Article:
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Your Definition of Success

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What is your definition of success? Kathy Casey sure had it. She had an extremely high-profile job as Vice President/General Manager at the Kellogg Company, responsible for a $2 billion budget and a team of hundreds. She traveled more than 100,000 miles a year. She was visible and rac­ing on the fast track.

But something wasn’t right.

“Unconsciously, I’d started making choices to put my career first,” she said. “I missed my Grandma’s funeral for a meeting and worked to the point that it impacted my health and my relationships with those that I love. I was focused on chasing the next job, the next title, the next challenge. It’s an addiction.”

She missed her son’s first birthday, celebrating it instead on a different day. She told herself it didn’t really matter. He was a baby and he wouldn’t know the difference. But she did.

“I started to not like who I saw in the mirror,” she said.

She’d always been poised for that kind of success. Her mother used to joke that Kathy, the middle child, started working on her resume when she was six. She started counting the lunch money in kindergarten, winning the spelling bee, getting involved in student government, and being editor-in-chief of the school paper.

That kind of Type A mindset made her a natural for the executive ranks, but once she was in them, something was very wrong. The sense that there was so much more to life than what she was experiencing led her to do something drastic.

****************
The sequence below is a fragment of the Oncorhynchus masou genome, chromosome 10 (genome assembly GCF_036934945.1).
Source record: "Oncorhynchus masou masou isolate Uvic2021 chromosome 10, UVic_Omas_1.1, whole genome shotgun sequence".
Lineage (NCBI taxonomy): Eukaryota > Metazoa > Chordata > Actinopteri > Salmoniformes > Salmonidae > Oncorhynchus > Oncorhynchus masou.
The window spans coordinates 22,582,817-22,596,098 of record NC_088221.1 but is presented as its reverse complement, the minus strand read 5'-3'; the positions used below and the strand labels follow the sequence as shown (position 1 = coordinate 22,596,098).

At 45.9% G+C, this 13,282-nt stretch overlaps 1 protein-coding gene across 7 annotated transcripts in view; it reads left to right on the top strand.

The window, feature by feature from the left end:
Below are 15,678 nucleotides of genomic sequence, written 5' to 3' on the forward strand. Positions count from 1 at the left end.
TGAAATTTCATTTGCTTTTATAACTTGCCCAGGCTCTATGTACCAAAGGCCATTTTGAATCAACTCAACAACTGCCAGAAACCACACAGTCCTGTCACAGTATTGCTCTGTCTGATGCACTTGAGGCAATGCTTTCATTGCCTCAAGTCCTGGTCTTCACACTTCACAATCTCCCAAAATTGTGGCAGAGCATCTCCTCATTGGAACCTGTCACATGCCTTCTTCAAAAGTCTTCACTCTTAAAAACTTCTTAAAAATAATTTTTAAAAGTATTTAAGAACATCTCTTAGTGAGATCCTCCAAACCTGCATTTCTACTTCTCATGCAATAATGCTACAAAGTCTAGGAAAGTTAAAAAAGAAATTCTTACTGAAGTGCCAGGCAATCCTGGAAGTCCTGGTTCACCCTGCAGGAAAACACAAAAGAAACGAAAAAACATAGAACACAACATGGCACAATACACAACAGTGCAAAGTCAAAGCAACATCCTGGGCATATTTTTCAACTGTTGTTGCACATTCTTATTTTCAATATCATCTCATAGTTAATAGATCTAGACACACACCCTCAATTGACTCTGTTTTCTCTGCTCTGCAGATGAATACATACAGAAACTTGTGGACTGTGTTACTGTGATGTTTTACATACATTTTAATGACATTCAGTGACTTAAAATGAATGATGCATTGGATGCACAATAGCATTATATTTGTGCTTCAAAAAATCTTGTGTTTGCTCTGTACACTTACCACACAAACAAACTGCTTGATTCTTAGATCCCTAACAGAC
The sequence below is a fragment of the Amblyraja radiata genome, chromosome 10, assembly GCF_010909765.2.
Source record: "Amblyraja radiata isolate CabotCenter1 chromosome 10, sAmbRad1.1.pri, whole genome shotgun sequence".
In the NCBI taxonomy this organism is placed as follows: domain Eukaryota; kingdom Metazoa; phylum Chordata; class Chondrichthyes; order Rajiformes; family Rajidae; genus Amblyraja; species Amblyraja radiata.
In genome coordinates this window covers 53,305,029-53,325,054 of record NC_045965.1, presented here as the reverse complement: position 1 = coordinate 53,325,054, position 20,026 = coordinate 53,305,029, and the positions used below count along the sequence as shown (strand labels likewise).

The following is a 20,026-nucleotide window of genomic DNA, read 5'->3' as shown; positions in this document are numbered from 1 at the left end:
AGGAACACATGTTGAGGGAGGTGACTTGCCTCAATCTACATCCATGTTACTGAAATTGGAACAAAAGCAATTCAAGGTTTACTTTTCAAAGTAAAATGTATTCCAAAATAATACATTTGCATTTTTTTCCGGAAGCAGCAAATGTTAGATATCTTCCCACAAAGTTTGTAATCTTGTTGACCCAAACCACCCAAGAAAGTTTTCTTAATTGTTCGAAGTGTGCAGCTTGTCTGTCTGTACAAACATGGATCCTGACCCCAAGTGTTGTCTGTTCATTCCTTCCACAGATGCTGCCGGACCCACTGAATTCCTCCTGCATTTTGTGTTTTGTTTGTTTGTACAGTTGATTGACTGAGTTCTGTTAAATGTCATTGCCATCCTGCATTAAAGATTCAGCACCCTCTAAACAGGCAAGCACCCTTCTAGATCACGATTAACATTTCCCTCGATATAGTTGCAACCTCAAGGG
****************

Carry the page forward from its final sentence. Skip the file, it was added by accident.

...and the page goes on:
“At some point, I recognized I was starting to resent other peoples’ lives. I was envious of people who had time for themselves and their families. I wanted more freedom and flexibility.”

She reset.

She said no to two promotions that required extensive commuting or relocation. She requested a less demanding assignment that reduced her stress and gave her more time at home.

She is still a VP of Sales for Kellogg, but her job does not carry nearly the same responsibility or stature.

“Now my role is smaller in scope. It was a decision that said I no longer wanted a bigger job.”

She took herself off the fast track.

“I stopped chasing the rainbow with the missing pot of gold,” she said.“What is interesting is that, with a redefined set of life boundaries, I am doing some of my best work yet.”

And she likes who she is.

“What matters to me now is that I am there when people need me,” she said.

When my mom and dad died, Kathy made an effort to call me. Every single day.

“I am significantly happier and I am more present in my daily life,” she told me. “I have more energy to give back. I think that a lot of people think, ‘One more job, one more raise, one more level — then I’ll get there. Then I’ll be happy.’ But you are working more and having more stress and your life isn’t any richer because of it.”

The choices you make about how you spend your time and energy are choices with real consequences.

“If it feels bad, you probably made the wrong decision. Redefine success,” she said.


Work-Life Reset  This week, enjoy excerpts from best-selling, Oprah-featured author Fawn Germer’s new book,    Work-Life Reset, which shows how to reset to end what’s not working in your life. 

 Order inspiring author and keynote speaker Fawn Germer’s new book, Work-Life Reset here.

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